Writing consulting proposals can be a time consuming, thankless and tedious proposition. Done correctly, however, they can be one of the very best ways you can secure new clients in your chosen target market.
To give you an example, someone I know once created a security proposal for a client (who was a construction professional.) Despite the fact that the consulting price was nearly double that of big name competitors, they won the project. Why? His own words were that their proposal was more professional. By being more professional, providing detailed information, and thereby creating a feeling of confidence in your clients, you begin to compete on knowledge, rather than price.
Without effective proposals, which, as per the above example, make clients want to work with you due to experience and expertise, your only draw card to clients is price. Not an ideal situation!
Here a few other reasons why writing a comprehensive proposal is not only a good idea, but also a necessity.
When providing any commercial product or service, your client has a certain requirement, while you, the supplier of the product and service, have an understanding of that requirement, and a means to fulfill the need.
In the process, however, you may find that your client’s requirement and your solution become confused, due to a lack of communication or other factors. By putting all of the details of your understanding of the client’s requirements and your solution in writing, you both enable the client to come back to you regarding any parts that do not meet the requirement, and protect yourself should you deliver as promised, but fail to be paid by the client!
A proposal is a detailed outline of the problem, and the solution, as well as the method you intend to use to solve the problem, and the promised result. If you fail to deliver, the client is protected, and on the flip side, if you do deliver, you are protected. Think of it as a precursor to a contract.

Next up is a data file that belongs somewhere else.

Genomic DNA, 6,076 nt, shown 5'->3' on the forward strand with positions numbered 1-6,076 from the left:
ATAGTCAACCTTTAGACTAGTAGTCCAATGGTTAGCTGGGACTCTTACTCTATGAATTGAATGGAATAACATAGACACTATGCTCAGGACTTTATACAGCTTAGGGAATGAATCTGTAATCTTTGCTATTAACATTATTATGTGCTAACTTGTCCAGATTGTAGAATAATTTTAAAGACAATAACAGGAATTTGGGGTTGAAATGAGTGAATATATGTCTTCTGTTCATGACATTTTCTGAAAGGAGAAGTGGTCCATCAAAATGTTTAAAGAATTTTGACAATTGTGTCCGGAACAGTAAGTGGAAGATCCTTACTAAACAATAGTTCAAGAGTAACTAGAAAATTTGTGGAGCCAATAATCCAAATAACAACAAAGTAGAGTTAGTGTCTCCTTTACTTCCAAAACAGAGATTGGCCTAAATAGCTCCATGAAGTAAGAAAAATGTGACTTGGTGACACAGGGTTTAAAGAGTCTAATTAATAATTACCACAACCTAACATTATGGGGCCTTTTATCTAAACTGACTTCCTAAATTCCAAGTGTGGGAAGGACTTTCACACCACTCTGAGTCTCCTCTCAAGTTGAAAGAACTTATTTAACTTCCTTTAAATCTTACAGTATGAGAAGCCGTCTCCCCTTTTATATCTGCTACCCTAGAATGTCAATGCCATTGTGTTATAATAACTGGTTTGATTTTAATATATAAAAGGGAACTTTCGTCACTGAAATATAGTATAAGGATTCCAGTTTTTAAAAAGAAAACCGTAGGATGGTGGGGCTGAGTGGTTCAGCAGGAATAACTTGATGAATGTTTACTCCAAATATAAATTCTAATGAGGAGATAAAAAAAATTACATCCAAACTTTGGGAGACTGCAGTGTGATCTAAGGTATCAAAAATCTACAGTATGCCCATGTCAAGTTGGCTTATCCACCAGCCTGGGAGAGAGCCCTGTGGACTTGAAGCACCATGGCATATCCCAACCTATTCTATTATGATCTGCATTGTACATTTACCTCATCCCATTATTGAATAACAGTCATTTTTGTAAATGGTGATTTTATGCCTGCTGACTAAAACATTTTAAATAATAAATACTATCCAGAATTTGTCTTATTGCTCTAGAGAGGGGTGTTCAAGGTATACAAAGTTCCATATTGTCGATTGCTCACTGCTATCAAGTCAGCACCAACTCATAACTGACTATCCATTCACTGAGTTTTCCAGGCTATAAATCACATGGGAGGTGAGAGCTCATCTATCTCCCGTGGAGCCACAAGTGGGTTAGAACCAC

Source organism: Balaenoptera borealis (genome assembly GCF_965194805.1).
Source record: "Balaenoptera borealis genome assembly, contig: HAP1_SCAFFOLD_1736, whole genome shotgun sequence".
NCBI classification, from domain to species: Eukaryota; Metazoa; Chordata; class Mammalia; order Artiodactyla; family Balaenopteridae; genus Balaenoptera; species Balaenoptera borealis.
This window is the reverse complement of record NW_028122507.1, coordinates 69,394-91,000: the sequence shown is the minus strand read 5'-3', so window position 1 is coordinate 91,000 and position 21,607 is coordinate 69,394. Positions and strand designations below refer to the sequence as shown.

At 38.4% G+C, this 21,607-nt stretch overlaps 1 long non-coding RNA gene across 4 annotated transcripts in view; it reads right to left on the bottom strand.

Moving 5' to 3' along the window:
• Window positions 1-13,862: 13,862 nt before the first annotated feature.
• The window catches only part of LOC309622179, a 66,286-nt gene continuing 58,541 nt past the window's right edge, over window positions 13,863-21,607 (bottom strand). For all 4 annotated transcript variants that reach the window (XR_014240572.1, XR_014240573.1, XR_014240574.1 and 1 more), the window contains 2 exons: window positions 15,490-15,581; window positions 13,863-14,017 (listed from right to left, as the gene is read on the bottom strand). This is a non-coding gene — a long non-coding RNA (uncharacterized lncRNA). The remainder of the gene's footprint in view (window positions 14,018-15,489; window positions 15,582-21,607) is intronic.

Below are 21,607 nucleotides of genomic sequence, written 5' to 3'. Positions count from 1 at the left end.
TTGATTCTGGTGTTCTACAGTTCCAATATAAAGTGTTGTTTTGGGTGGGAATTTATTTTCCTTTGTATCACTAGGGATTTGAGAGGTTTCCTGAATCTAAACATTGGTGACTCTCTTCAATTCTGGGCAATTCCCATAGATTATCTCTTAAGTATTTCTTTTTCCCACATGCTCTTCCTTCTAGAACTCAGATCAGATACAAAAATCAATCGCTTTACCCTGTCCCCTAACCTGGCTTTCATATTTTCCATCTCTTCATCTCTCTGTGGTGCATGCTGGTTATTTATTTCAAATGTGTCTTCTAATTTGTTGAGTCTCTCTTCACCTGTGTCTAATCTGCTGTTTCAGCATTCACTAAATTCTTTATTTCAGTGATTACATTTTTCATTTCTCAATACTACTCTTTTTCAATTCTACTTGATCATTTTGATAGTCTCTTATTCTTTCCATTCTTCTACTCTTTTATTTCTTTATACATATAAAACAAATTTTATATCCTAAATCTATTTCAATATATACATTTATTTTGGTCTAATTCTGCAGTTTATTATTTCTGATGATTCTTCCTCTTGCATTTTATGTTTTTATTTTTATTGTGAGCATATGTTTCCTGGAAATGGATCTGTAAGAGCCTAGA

Measuring Results and Progress
Not all consulting projects are simple affairs! There may be a multi-layered problem that needs to be solved, requiring several steps and processes. By setting these out on paper, you help yourself to measure and report progress to your client. Your proposal and supporting documentation may even be used in meetings, as a part of the overall agenda, to establish the progress made.
Large corporations and government bodies often have rigid procedures in place regarding the awarding of contracts, or the issuing of written orders for goods or services. In these instances, even if you have received an informal instruction, you cannot be appointed or for that matter, paid for your work, if all of the paperwork involved is not complete. That may very well include your formal written proposal.
Making sure you submit this paperwork, even if only as a formality, makes it easier for your client to hire you, as well as ensuring that you are eligible for payment for your services.
Even submitting an unsuccessful proposal, if done correctly, can be your foot in the door with a prospective client.
While they may have chosen another provider for the project you submitted your proposal before, if, like that security client, they are impressed with your proposal, they will probably retain your details for future projects.
It is clear, from all angles, that writing professional and effective proposals can help you to build and safeguard your consulting practice. Make sure that you master the art, and reap the benefits!